A project to pave the Andy Griffith Playhouse parking lot is being expanded to also include improvements to make the site more accessible for handicapped individuals.
That and the paving of the lot — which also serves the nearby Andy Griffith Museum — is to be accomplished for a total price tag of about $76,000, according to figures prepared by city government officials.
Of that figure, $45,000 is set aside for paving, a project that was postponed by the Mount Airy Board of Commissioners during a meeting on April 5 due to access concerns. It was disclosed then that other work was needed to ensure the lot is compliant with the Americans with Disabilities Act (ADA), which prohibits discrimination against handicapped persons as it relates to access to such venues.
The board subsequently instructed Public Works Director Jeff Boyles to investigate that issue involving city-owned property used by the Surry Arts Council, and report back.
Boyles responded with a list of improvements and related cost estimates totaling nearly $31,000 at a commissioners meeting Thursday night, when they went ahead and approved a $45,000 allocation for the paving contract earlier considered.
The public works director also was told Thursday to obtain formal bids for the handicap-access work, and in the meantime the resurfacing portion will be on hold since the other improvements are to occur first.
Handicapped parking lacking
“I think the slope of the ramp is the number one concern,” Boyles said of issues raised during recent discussions with Arts Council personnel including Executive Director Tanya Jones.
The ramp from the parking lot to the portico, or porch area at the entrance to the Andy Griffith Playhouse, exceeds the maximum-allowed slope, explained the public works director. The handicapped ramp also needs railing on both sides, with only one side included now.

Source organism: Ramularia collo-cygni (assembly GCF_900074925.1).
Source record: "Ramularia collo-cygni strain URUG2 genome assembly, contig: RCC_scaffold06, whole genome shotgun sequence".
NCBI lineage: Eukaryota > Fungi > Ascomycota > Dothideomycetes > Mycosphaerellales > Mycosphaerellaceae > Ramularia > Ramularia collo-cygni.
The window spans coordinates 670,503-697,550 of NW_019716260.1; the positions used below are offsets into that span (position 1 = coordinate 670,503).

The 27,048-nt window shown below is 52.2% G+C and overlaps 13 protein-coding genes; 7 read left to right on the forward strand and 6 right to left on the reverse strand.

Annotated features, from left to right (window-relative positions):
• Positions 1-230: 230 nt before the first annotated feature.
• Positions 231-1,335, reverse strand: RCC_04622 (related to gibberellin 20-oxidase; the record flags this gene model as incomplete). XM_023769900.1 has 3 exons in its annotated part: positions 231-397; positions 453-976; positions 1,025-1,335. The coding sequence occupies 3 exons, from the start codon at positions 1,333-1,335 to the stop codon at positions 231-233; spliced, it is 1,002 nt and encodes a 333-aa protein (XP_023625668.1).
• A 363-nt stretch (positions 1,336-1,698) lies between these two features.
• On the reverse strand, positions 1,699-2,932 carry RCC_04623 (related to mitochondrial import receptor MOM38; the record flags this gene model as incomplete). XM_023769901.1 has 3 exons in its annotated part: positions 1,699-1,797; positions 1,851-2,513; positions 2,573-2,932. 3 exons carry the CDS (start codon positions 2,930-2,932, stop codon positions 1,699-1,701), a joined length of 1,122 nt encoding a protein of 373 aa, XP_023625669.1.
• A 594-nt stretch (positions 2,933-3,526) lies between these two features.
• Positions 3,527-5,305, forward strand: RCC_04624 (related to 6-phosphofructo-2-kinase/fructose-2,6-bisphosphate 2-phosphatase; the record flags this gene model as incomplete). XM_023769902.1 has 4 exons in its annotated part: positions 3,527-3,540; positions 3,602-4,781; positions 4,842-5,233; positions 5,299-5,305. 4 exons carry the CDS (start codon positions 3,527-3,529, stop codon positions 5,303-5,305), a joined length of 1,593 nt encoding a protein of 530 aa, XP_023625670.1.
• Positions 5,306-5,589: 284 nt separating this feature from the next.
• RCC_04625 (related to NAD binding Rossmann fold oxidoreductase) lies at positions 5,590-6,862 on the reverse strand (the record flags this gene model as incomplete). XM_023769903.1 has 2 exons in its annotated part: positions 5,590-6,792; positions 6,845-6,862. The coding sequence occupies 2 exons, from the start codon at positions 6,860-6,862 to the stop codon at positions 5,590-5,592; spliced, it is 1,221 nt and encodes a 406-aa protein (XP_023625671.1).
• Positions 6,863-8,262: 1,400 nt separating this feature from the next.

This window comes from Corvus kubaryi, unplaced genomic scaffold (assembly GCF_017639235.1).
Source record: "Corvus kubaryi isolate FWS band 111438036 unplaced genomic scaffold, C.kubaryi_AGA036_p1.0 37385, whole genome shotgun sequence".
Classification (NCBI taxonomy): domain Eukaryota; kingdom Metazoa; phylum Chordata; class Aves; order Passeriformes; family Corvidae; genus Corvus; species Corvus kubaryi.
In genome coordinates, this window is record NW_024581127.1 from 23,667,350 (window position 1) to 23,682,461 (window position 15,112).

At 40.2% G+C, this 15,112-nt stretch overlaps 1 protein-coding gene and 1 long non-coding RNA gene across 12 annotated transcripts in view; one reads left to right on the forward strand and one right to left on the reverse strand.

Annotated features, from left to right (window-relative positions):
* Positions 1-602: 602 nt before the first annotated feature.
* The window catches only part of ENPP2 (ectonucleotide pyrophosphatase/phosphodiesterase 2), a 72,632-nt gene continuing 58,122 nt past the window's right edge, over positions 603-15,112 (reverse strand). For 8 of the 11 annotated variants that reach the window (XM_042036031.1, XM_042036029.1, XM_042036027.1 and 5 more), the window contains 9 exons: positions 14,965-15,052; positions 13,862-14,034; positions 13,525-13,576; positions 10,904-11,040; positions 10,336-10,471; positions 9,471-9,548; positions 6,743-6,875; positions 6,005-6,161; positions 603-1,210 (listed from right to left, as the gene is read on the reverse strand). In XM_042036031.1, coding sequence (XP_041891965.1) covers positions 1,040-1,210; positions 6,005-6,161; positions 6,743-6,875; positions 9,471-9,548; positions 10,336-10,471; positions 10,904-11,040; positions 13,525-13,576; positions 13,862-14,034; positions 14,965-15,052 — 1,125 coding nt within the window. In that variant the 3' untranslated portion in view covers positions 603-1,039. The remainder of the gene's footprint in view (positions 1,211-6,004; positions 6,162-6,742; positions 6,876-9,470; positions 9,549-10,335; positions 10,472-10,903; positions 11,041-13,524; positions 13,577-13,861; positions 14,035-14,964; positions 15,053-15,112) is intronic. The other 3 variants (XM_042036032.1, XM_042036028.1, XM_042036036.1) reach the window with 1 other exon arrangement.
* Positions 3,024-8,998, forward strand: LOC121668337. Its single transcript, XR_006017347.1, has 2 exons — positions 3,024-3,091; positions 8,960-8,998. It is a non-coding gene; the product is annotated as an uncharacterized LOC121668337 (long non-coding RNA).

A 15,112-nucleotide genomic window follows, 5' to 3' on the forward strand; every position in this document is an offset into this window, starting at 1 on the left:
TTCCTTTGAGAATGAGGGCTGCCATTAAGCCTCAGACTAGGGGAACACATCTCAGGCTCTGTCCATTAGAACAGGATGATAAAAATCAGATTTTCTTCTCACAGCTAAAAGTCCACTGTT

In addition, the lot has just one accessible (or handicapped) parking space, with three required by law, and there is no clearly marked access aisle from the handicapped parking area to the ramp.
The solution devised by Boyles calls for eliminating an existing drop-off lane near the playhouse building along with the existing accessible space and establishing three handicapped spaces at the top of the ramp. The lot also is to gain four regular spaces under this configuration.
In response to a board concern about whether buses that frequently enter the lot transporting students to the playhouse complex would have more trouble maneuvering under the change, Boyles said it should be easier.
The plan further calls for a concrete walkway from the handicapped spaces to the front of the playhouse, the slope of which should be flat enough to not require handrails.
“This estimate ($30,855) is based on the contractor doing it all,” Boyles said in response to Commissioner Jon Cawley asking if city crews could handle some of the handicapped accessibility-related work rather than having everything done by a private entity.
Boyles said this is possible, which could reduce the figure cited. The major itemized expense is for the concrete sidewalk ($8,100), with lighting representing a $5,000 expenditure.
Board members seemed anxious to move forward, not only with the paving but the access improvements.
“It’s long-overdue, I think we need to go ahead with it,” Commissioner Shirley Brinkley said of playhouse parking lot work that had been put on hold in August 2016 before recently being revisited by the council.
In 2016, the board not only decided that the paving wasn’t a priority at that time, despite the fact the lot had not be surfaced in about the past 30 years, but also a more extensive project costing $293,400.
“That was a complete rebuild, redesign,” Boyles reminded Thursday night.
Commissioner Steve Yokeley said the paving and handicapped-accessibility projects now in the works would seem to be “an acceptable compromise” compared to the extensive plan.
The paving contract was awarded to Carl Rose & Sons of Elkin for $40,704. The total funding allocation of $45,000 includes contingency money for unforeseen problems.
As part of this, the commissioners approved an amendment to the city’s 2017-2018 budget for that sum Thursday night.
Officials are planning to have the playhouse work completed by the time the fiscal year ends on June 30.
Tom Joyce may be reached at 336-415-4693 or on Twitter @Me_Reporter.